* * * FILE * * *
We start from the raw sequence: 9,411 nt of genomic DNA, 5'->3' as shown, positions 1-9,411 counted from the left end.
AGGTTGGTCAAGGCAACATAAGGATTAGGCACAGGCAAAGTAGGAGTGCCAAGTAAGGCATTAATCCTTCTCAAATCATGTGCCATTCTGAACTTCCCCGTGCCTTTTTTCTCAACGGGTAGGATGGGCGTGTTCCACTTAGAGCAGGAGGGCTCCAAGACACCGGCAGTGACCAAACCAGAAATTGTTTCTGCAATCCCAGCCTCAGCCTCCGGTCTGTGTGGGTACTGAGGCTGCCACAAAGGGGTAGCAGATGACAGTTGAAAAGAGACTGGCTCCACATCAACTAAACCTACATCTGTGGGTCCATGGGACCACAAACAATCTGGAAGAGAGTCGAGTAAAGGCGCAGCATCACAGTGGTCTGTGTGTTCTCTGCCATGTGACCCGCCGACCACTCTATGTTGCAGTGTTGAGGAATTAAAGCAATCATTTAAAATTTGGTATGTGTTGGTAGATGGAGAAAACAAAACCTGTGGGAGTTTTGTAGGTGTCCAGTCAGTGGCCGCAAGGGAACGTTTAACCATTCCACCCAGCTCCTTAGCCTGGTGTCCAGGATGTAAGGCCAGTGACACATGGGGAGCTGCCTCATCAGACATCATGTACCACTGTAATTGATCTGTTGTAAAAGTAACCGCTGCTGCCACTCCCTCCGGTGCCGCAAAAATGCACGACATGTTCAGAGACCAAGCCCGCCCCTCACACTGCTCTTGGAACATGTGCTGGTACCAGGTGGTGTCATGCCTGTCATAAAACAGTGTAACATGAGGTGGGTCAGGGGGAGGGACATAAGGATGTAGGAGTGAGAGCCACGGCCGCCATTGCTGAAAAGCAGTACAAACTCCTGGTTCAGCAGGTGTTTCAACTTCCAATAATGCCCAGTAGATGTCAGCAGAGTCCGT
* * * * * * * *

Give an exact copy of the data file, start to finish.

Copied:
We start from the raw sequence: 9,411 nt of genomic DNA, 5'->3' as shown, positions 1-9,411 counted from the left end.
AGGTTGGTCAAGGCAACATAAGGATTAGGCACAGGCAAAGTAGGAGTGCCAAGTAAGGCATTAATCCTTCTCAAATCATGTGCCATTCTGAACTTCCCCGTGCCTTTTTTCTCAACGGGTAGGATGGGCGTGTTCCACTTAGAGCAGGAGGGCTCCAAGACACCGGCAGTGACCAAACCAGAAATTGTTTCTGCAATCCCAGCCTCAGCCTCCGGTCTGTGTGGGTACTGAGGCTGCCACAAAGGGGTAGCAGATGACAGTTGAAAAGAGACTGGCTCCACATCAACTAAACCTACATCTGTGGGTCCATGGGACCACAAACAATCTGGAAGAGAGTCGAGTAAAGGCGCAGCATCACAGTGGTCTGTGTGTTCTCTGCCATGTGACCCGCCGACCACTCTATGTTGCAGTGTTGAGGAATTAAAGCAATCATTTAAAATTTGGTATGTGTTGGTAGATGGAGAAAACAAAACCTGTGGGAGTTTTGTAGGTGTCCAGTCAGTGGCCGCAAGGGAACGTTTAACCATTCCACCCAGCTCCTTAGCCTGGTGTCCAGGATGTAAGGCCAGTGACACATGGGGAGCTGCCTCATCAGACATCATGTACCACTGTAATTGATCTGTTGTAAAAGTAACCGCTGCTGCCACTCCCTCCGGTGCCGCAAAAATGCACGACATGTTCAGAGACCAAGCCCGCCCCTCACACTGCTCTTGGAACATGTGCTGGTACCAGGTGGTGTCATGCCTGTCATAAAACAGTGTAACATGAGGTGGGTCAGGGGGAGGGACATAAGGATGTAGGAGTGAGAGCCACGGCCGCCATTGCTGAAAAGCAGTACAAACTCCTGGTTCAGCAGGTGTTTCAACTTCCAATAATGCCCAGTAGATGTCAGCAGAGTCCGT